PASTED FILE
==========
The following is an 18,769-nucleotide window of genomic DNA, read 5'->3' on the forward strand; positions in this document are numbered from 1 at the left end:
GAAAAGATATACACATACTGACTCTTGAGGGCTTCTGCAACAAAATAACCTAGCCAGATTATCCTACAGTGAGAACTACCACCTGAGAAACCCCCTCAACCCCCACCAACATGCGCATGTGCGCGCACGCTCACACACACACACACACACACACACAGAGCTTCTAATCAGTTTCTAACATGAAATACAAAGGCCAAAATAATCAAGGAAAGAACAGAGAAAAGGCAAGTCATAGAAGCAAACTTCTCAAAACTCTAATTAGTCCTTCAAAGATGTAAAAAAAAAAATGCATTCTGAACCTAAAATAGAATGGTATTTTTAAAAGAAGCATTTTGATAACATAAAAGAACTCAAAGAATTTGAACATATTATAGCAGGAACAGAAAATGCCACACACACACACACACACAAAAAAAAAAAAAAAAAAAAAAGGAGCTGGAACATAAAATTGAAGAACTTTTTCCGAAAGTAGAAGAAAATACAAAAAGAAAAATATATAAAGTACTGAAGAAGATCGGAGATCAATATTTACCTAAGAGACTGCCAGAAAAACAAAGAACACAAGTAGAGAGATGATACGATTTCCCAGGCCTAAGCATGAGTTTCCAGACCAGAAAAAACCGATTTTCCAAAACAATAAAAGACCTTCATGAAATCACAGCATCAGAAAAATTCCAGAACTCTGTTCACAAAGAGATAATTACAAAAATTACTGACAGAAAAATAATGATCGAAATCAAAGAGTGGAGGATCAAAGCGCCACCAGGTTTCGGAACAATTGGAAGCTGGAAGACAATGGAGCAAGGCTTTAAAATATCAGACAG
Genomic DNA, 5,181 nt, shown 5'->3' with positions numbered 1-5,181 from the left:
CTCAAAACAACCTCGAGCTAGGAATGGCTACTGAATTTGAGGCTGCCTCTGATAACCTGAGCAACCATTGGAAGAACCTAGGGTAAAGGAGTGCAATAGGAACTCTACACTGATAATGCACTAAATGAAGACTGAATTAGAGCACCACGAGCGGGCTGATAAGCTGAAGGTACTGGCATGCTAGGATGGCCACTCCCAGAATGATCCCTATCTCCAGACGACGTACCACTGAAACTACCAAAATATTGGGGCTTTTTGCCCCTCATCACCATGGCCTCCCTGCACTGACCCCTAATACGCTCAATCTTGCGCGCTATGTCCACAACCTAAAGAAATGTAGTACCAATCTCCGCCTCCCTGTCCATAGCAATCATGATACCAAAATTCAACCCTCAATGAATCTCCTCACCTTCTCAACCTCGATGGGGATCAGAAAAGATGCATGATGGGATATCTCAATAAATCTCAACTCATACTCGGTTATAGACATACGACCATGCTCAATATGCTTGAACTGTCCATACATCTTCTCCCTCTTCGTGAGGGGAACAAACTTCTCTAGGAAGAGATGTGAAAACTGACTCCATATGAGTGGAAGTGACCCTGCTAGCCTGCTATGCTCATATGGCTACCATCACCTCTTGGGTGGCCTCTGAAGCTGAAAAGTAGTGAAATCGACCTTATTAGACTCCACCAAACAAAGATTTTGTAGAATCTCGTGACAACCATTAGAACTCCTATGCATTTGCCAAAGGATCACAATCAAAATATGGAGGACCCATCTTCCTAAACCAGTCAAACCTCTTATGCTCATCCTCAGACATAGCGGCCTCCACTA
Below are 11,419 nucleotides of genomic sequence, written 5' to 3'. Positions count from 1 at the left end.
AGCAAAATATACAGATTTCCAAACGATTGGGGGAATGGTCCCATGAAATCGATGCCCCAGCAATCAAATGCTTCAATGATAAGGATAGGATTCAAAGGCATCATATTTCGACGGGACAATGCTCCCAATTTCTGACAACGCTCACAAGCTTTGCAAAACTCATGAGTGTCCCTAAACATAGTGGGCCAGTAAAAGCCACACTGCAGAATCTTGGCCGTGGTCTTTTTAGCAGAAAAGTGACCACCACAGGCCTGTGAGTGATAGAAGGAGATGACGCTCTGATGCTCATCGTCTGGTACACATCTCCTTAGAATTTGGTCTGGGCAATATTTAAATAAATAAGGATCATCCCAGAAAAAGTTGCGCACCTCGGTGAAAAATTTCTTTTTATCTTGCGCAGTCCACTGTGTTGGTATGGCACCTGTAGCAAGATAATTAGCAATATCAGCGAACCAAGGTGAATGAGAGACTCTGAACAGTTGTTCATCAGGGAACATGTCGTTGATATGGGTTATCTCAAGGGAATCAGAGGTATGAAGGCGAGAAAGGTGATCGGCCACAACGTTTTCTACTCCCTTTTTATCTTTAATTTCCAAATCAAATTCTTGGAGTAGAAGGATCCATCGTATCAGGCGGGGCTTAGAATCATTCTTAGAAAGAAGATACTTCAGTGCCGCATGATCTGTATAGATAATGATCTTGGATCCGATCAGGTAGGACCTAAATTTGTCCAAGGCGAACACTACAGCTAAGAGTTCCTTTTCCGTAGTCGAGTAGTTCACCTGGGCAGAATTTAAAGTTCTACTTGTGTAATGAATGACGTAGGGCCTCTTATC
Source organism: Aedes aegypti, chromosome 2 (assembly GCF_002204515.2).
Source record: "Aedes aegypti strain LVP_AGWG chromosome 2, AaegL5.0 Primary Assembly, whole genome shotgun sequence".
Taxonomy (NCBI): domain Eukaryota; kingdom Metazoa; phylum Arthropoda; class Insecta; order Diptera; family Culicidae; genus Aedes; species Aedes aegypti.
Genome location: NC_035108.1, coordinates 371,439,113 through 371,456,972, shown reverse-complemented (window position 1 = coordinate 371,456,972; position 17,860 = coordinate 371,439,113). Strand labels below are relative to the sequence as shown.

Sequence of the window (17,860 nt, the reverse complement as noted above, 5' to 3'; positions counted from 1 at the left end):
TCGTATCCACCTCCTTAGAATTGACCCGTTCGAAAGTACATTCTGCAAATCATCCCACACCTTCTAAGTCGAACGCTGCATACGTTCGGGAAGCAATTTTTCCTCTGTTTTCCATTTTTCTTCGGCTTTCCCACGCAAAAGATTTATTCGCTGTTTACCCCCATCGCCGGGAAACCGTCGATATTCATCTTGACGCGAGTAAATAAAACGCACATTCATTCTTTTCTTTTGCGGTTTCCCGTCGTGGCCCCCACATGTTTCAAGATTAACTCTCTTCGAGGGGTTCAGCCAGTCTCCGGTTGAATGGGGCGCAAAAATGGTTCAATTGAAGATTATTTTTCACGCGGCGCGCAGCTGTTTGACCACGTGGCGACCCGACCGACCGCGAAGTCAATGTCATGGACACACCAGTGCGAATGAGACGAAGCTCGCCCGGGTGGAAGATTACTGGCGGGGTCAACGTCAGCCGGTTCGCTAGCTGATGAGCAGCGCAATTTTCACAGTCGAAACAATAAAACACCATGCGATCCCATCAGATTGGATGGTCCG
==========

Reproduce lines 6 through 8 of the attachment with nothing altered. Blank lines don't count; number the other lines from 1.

AGCAAAATATACAGATTTCCAAACGATTGGGGGAATGGTCCCATGAAATCGATGCCCCAGCAATCAAATGCTTCAATGATAAGGATAGGATTCAAAGGCATCATATTTCGACGGGACAATGCTCCCAATTTCTGACAACGCTCACAAGCTTTGCAAAACTCATGAGTGTCCCTAAACATAGTGGGCCAGTAAAAGCCACACTGCAGAATCTTGGCCGTGGTCTTTTTAGCAGAAAAGTGACCACCACAGGCCTGTGAGTGATAGAAGGAGATGACGCTCTGATGCTCATCGTCTGGTACACATCTCCTTAGAATTTGGTCTGGGCAATATTTAAATAAATAAGGATCATCCCAGAAAAAGTTGCGCACCTCGGTGAAAAATTTCTTTTTATCTTGCGCAGTCCACTGTGTTGGTATGGCACCTGTAGCAAGATAATTAGCAATATCAGCGAACCAAGGTGAATGAGAGACTCTGAACAGTTGTTCATCAGGGAACATGTCGTTGATATGGGTTATCTCAAGGGAATCAGAGGTATGAAGGCGAGAAAGGTGATCGGCCACAACGTTTTCTACTCCCTTTTTATCTTTAATTTCCAAATCAAATTCTTGGAGTAGAAGGATCCATCGTATCAGGCGGGGCTTAGAATCATTCTTAGAAAGAAGATACTTCAGTGCCGCATGATCTGTATAGATAATGATCTTGGATCCGATCAGGTAGGACCTAAATTTGTCCAAGGCGAACACTACAGCTAAGAGTTCCTTTTCCGTAGTCGAGTAGTTCACCTGGGCAGAATTTAAAGTTCTACTTGTGTAATGAATGACGTAGGGCCTCTTATC
Source organism: Aedes aegypti, chromosome 2 (assembly GCF_002204515.2).
Source record: "Aedes aegypti strain LVP_AGWG chromosome 2, AaegL5.0 Primary Assembly, whole genome shotgun sequence".